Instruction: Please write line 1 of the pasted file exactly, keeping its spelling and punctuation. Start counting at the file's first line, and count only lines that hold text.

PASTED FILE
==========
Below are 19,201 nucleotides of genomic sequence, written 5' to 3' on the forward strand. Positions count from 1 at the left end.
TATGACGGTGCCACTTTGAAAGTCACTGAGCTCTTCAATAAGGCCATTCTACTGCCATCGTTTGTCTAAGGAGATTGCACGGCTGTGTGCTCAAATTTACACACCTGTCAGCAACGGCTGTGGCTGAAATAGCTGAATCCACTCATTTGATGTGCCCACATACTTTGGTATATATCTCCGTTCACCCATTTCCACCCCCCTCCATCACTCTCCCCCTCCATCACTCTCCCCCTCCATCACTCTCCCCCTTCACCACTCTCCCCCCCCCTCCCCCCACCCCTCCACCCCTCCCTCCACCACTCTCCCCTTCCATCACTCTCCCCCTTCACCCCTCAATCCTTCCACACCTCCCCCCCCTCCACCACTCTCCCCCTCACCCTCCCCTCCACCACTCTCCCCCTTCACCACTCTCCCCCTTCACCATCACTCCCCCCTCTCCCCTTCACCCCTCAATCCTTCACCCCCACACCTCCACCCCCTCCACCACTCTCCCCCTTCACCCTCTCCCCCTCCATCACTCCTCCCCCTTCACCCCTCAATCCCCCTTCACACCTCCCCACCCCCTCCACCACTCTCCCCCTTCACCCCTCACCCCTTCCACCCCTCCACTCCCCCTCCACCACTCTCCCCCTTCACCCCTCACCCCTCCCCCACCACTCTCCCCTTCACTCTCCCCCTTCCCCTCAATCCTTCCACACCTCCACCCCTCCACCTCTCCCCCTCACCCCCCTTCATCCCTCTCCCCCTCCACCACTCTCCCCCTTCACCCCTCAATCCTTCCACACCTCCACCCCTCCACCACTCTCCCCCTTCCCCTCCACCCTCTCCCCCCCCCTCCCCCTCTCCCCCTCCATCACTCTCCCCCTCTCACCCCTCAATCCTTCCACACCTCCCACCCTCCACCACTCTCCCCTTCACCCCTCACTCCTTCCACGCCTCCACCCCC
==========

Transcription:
Below are 19,201 nucleotides of genomic sequence, written 5' to 3' on the forward strand. Positions count from 1 at the left end.